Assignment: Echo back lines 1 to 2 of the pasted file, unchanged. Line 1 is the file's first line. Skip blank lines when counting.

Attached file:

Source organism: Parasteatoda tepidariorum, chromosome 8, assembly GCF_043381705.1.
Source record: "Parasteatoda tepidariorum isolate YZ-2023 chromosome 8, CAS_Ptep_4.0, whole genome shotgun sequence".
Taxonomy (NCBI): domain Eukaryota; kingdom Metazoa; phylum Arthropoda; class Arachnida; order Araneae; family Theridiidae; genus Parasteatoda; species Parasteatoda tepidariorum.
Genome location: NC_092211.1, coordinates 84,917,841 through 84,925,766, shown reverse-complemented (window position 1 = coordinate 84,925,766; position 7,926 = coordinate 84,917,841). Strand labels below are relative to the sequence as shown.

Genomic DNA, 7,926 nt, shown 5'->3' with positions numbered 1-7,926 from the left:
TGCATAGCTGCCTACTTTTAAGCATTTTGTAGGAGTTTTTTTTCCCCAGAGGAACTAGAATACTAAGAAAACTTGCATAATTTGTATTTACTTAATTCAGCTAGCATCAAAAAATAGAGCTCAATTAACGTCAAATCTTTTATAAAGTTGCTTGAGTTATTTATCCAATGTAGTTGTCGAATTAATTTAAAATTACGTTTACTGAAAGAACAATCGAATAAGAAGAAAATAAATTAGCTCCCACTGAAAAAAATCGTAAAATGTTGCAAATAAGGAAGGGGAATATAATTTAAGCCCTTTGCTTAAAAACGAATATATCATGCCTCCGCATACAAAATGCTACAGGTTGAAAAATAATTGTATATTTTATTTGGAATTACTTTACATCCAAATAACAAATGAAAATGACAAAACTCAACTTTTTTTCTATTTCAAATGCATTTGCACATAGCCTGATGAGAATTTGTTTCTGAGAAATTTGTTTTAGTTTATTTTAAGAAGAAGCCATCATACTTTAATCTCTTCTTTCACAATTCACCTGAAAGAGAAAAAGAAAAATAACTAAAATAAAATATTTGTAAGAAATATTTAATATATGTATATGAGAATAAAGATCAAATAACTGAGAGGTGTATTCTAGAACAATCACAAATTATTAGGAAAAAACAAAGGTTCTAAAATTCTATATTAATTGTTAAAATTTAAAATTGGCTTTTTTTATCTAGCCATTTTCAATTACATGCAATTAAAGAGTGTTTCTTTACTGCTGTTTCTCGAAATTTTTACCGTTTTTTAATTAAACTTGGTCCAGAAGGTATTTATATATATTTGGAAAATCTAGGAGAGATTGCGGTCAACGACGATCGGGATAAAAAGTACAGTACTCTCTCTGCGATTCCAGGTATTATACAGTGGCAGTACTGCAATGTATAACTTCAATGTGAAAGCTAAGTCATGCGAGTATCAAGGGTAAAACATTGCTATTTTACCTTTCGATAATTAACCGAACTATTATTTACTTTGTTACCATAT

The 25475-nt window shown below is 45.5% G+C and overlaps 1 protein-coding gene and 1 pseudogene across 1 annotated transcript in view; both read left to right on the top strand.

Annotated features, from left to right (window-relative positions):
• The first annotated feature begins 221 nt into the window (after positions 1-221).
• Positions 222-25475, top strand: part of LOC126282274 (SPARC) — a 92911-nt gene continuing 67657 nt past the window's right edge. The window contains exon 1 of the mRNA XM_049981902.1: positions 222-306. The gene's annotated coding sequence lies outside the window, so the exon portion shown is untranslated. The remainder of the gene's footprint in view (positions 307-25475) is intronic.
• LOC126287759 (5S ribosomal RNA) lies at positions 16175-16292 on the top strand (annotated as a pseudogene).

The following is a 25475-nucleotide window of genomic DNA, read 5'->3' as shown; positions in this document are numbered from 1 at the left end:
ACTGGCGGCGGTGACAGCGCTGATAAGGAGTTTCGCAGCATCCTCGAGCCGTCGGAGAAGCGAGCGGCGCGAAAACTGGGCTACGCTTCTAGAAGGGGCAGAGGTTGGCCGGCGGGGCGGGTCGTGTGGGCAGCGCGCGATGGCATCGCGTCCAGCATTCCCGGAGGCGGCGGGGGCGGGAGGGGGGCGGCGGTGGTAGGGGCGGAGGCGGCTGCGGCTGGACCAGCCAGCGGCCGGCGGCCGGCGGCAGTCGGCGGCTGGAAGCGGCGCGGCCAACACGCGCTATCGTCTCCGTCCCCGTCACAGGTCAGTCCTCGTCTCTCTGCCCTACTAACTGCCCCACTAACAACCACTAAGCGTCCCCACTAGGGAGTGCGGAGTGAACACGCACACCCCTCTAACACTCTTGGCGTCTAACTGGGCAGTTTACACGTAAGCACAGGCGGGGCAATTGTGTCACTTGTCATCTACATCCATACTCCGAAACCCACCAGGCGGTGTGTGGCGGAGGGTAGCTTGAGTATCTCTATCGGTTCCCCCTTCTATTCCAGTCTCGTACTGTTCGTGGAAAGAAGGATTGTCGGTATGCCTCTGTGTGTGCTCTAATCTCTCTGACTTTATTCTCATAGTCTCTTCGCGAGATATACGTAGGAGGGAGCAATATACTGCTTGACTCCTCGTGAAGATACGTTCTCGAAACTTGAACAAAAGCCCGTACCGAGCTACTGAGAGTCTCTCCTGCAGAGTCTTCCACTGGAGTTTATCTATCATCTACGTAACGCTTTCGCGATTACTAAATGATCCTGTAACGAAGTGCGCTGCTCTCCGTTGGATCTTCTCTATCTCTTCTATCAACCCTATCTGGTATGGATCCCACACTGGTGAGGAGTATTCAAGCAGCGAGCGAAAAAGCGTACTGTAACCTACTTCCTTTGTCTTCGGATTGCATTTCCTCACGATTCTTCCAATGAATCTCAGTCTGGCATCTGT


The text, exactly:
Source organism: Parasteatoda tepidariorum, chromosome 8, assembly GCF_043381705.1.
Source record: "Parasteatoda tepidariorum isolate YZ-2023 chromosome 8, CAS_Ptep_4.0, whole genome shotgun sequence".